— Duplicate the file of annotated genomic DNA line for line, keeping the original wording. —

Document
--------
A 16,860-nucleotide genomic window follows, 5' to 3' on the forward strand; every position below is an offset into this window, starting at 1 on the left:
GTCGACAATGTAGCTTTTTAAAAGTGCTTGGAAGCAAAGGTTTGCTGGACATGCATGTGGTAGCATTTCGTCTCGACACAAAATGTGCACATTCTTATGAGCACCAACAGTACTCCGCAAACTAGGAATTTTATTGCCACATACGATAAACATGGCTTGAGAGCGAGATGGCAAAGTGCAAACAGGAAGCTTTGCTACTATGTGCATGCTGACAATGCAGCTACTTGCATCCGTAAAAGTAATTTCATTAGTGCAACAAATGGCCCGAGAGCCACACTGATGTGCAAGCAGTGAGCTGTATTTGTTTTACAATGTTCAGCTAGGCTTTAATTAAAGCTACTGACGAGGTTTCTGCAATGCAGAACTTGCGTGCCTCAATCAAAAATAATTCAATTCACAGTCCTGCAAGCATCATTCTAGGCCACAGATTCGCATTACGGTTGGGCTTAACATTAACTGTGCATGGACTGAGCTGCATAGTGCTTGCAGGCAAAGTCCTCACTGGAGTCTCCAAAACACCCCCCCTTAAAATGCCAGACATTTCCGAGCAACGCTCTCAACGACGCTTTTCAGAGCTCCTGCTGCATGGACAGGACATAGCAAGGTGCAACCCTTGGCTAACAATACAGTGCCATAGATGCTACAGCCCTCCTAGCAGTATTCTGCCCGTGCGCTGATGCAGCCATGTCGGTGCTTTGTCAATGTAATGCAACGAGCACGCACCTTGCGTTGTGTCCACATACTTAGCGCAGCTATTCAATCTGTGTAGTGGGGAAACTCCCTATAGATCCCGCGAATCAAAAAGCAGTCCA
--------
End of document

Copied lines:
A 16,860-nucleotide genomic window follows, 5' to 3' on the forward strand; every position below is an offset into this window, starting at 1 on the left:
GTCGACAATGTAGCTTTTTAAAAGTGCTTGGAAGCAAAGGTTTGCTGGACATGCATGTGGTAGCATTTCGTCTCGACACAAAATGTGCACATTCTTATGAGCACCAACAGTACTCCGCAAACTAGGAATTTTATTGCCACATACGATAAACATGGCTTGAGAGCGAGATGGCAAAGTGCAAACAGGAAGCTTTGCTACTATGTGCATGCTGACAATGCAGCTACTTGCATCCGTAAAAGTAATTTCATTAGTGCAACAAATGGCCCGAGAGCCACACTGATGTGCAAGCAGTGAGCTGTATTTGTTTTACAATGTTCAGCTAGGCTTTAATTAAAGCTACTGACGAGGTTTCTGCAATGCAGAACTTGCGTGCCTCAATCAAAAATAATTCAATTCACAGTCCTGCAAGCATCATTCTAGGCCACAGATTCGCATTACGGTTGGGCTTAACATTAACTGTGCATGGACTGAGCTGCATAGTGCTTGCAGGCAAAGTCCTCACTGGAGTCTCCAAAACACCCCCCCTTAAAATGCCAGACATTTCCGAGCAACGCTCTCAACGACGCTTTTCAGAGCTCCTGCTGCATGGACAGGACATAGCAAGGTGCAACCCTTGGCTAACAATACAGTGCCATAGATGCTACAGCCCTCCTAGCAGTATTCTGCCCGTGCGCTGATGCAGCCATGTCGGTGCTTTGTCAATGTAATGCAACGAGCACGCACCTTGCGTTGTGTCCACATACTTAGCGCAGCTATTCAATCTGTGTAGTGGGGAAACTCCCTATAGATCCCGCGAATCAAAAAGCAGTCCA